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Royal College joins over 80 organisations in support of raising minimum unit price for alcohol

19 Mar 2024

Over 80 organisations come together in unprecedented move in support of
raising the minimum unit price for alcohol to 65p

More than 80 organisations from across Scotland and beyond have come together to call on MSPs to increase the minimum unit price (MUP) for alcohol to 65p. The move comes ahead of a crucial Holyrood vote.

The letter – which brings together dozens of medical, faith organisations and charities – sent to the Scottish Parliament’s Health, Social Care and Sport Committee, calls for cross-party support for the renewal of MUP and to uprate the price to 65p per unit.

Co-ordinated by Alcohol Focus Scotland and SHAAP (Scottish Health Action on Alcohol Problems), the joint letter has been sent to the Health Committee as they prepare to report to the Parliament on draft regulations to renew the policy and to uprate the minimum price to 65p, by Easter. The Parliament as a whole must vote by the end of April to pass the regulations, otherwise the policy will end.

College President, Mike McKirdy said “Alcohol harm results in tragic and preventable loss of life, affecting families, friends and the wider community. Unfortunately, we witnessed an increase of this during the pandemic, and as we look to recovery across health, we must prioritise prevention as well as effective treatment.

“We recognise increasing concern around link with alcohol misuse and growing health inequalities exacerbated in our current economic crisis. Therefore, we strongly support this call, urging the Scottish Government to build on the visible impact MUP has already had in reducing alcohol related death and its potential to reduce harm for future generations.”

The joint letter states that minimum unit pricing (MUP) for alcohol has saved and improved hundreds of lives in Scotland since it was introduced in 2018, citing extensive and robust evaluation by Public Health Scotland. The evaluation estimates that MUP had reduced deaths caused solely by alcohol by 13.4%, driven by significant improvements in chronic outcomes, particularly alcoholic liver disease. This translates to 156 families each year who have been spared the loss of a loved one. In addition, hospital admissions are down by an estimated 4.1%, reducing pressure on the NHS.

The signatories highlight that failure to raise MUP to 65p per unit will result in an estimated 800 more deaths, and almost 10,000 additional hospital admissions at an estimated cost of £11 million to our hospitals, over the next five years.

Speaking on publication of the letter, Alison Douglas, Chief Executive of Alcohol Focus said: “We have been delighted to see support for our joint letter on increasing MUP coming from such a diverse range of organisations across the whole of Scotland and beyond. This clearly demonstrates that increasing MUP is not simply a concern to those working in public health but stretches right across Scottish society – very much reflecting the nature and extent of alcohol related harm.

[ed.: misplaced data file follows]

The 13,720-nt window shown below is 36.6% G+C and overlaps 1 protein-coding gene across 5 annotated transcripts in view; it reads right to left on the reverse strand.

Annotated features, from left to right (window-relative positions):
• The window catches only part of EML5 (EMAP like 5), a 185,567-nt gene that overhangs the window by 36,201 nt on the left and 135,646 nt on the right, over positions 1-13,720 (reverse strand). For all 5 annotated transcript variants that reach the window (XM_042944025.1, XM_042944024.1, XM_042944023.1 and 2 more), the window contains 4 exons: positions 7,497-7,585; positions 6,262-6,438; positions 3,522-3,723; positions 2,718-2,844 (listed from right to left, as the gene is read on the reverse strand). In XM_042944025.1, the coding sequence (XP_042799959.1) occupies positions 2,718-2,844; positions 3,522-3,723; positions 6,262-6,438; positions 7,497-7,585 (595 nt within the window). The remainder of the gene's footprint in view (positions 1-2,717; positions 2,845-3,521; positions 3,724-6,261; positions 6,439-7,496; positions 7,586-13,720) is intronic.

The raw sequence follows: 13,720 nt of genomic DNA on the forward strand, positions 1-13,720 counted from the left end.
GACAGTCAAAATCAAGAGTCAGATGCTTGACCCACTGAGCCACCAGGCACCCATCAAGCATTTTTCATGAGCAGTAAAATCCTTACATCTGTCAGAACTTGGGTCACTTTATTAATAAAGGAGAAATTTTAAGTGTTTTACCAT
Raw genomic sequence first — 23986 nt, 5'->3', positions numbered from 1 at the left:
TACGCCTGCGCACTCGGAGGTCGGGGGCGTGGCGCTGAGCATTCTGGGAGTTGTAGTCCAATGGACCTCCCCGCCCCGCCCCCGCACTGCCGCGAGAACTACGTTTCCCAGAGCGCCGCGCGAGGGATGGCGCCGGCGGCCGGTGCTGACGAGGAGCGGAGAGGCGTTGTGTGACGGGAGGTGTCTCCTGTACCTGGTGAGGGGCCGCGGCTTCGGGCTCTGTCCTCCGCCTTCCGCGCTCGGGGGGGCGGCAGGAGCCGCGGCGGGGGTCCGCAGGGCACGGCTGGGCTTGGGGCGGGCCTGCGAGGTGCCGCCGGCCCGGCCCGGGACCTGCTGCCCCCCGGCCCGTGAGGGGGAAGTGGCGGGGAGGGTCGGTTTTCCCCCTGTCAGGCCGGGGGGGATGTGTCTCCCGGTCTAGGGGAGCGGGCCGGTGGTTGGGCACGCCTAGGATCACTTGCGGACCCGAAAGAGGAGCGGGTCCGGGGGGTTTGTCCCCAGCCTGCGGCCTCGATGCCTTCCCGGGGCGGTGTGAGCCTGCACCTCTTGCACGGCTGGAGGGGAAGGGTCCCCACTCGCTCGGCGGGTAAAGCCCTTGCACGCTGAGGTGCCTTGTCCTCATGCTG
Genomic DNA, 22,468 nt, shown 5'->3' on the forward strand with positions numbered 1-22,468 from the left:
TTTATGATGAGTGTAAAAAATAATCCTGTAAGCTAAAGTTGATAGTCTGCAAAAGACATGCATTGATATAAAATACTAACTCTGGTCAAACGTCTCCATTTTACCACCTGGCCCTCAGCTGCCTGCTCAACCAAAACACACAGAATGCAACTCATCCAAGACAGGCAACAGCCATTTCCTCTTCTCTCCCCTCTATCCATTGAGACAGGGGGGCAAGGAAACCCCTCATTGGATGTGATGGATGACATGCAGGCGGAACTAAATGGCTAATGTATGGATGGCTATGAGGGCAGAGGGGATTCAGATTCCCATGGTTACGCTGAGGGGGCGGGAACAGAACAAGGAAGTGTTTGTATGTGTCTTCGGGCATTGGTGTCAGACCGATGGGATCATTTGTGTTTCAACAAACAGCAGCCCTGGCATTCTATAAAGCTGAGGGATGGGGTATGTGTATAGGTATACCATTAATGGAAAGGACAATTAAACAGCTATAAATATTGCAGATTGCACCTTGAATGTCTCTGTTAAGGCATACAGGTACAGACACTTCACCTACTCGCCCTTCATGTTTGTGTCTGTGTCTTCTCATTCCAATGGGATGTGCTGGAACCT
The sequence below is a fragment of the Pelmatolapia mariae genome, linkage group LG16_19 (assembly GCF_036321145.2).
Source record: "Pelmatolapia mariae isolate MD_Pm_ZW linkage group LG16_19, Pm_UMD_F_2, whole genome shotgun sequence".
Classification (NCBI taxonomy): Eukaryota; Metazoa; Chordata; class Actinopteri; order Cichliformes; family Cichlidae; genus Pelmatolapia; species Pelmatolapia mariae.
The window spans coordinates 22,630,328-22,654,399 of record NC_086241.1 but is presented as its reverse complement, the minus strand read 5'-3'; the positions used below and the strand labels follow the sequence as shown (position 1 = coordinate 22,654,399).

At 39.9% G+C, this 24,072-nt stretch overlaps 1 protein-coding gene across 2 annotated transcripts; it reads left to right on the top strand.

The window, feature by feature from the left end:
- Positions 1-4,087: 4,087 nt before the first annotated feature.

“Most of us know someone, or perhaps several people, whose lives have been blighted by their own drinking or by that of a loved one.

“Minimum pricing has resulted in tangible benefits to Scotland’s health and wellbeing. Hundreds of lives have been saved, it has helped reduce the burden on our NHS through significantly reducing hospital admissions at a time of major strain for the health service – and has resulted in a reduction in health inequalities affecting some of our most vulnerable communities.

“The Scottish Parliament has a great track record of cross-party action to improve public health. We hope that all parties will come together to continue with and uprate minimum unit pricing as part of a multi-faceted approach to changing Scotland’s relationship with alcohol. Failure to do so would risk a reversal in the many gains we have seen from this world leading policy.”

Dr Alastair MacGilchrist, Chair of Scottish Health Action on Alcohol Problems (SHAAP), and former consultant hepatologist said: “Alcohol harm affects all aspects of Scottish life and healthcare professionals see it amongst patients every day. The amount of alcohol harm is closely linked to how affordable it is, so it is no surprise that MUP has reduced that harm.

“As expected, it has been most effective in the most deprived communities who suffer the highest number of deaths and highest number of alcohol-related hospitalisations, thus reducing health inequalities.

“I am pleased to see MUP receiving such widespread support across Scotland: this reflects the clear understanding that MUP not only needs to continue, but to set it a rate any less than 65p would result in lives concentrated in our poorest communities being unnecessarily lost.”

Category: Health Inequalities

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